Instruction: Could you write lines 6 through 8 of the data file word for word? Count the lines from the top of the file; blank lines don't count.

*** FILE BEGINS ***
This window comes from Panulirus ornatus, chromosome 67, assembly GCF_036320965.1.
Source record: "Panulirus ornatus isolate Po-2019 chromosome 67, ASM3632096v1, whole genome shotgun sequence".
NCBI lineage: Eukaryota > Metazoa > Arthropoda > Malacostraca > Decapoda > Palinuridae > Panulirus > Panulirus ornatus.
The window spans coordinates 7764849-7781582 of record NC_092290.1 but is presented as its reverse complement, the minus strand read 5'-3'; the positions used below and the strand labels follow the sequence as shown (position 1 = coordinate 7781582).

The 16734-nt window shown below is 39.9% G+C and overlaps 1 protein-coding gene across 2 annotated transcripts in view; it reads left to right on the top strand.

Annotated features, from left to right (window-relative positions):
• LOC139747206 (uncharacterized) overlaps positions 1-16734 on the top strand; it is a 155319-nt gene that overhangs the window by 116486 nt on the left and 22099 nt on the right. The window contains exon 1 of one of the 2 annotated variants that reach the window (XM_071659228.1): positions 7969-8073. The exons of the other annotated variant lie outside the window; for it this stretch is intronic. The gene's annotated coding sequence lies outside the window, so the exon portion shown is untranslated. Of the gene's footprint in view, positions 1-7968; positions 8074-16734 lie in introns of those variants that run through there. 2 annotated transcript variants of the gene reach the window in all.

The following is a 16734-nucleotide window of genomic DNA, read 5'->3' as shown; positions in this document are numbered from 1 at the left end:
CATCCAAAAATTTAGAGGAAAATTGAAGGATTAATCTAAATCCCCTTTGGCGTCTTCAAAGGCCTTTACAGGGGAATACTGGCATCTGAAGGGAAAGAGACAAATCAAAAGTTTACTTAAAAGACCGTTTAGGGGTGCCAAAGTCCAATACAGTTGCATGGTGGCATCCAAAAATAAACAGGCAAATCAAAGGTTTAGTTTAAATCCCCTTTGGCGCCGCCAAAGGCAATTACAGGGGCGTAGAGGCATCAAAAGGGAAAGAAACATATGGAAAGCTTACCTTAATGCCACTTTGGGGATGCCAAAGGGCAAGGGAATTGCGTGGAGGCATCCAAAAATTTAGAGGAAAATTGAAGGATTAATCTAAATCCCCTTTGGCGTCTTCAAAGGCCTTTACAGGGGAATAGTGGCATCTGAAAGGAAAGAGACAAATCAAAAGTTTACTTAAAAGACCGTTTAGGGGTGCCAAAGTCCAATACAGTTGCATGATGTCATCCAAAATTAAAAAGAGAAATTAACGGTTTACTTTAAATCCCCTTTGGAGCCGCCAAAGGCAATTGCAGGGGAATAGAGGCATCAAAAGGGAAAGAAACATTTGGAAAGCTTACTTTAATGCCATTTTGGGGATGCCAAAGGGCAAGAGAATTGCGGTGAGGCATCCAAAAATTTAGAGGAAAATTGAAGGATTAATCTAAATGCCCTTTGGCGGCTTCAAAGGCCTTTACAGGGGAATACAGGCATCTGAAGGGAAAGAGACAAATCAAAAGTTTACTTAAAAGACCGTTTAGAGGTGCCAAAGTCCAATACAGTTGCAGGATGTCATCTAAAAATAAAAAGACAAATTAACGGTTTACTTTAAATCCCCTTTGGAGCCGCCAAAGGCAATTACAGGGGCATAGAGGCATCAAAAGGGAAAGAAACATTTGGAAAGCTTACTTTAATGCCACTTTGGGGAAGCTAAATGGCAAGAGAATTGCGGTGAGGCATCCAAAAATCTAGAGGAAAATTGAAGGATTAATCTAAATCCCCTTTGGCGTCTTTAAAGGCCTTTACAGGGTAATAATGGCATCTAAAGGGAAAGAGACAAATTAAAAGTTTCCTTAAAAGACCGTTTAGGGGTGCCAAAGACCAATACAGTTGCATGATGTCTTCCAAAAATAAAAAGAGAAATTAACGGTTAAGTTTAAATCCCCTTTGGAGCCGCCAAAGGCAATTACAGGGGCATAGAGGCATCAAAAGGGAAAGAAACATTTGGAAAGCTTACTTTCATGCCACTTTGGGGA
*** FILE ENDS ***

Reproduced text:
Annotated features, from left to right (window-relative positions):
• LOC139747206 (uncharacterized) overlaps positions 1-16734 on the top strand; it is a 155319-nt gene that overhangs the window by 116486 nt on the left and 22099 nt on the right. The window contains exon 1 of one of the 2 annotated variants that reach the window (XM_071659228.1): positions 7969-8073. The exons of the other annotated variant lie outside the window; for it this stretch is intronic. The gene's annotated coding sequence lies outside the window, so the exon portion shown is untranslated. Of the gene's footprint in view, positions 1-7968; positions 8074-16734 lie in introns of those variants that run through there. 2 annotated transcript variants of the gene reach the window in all.

The following is a 16734-nucleotide window of genomic DNA, read 5'->3' as shown; positions in this document are numbered from 1 at the left end: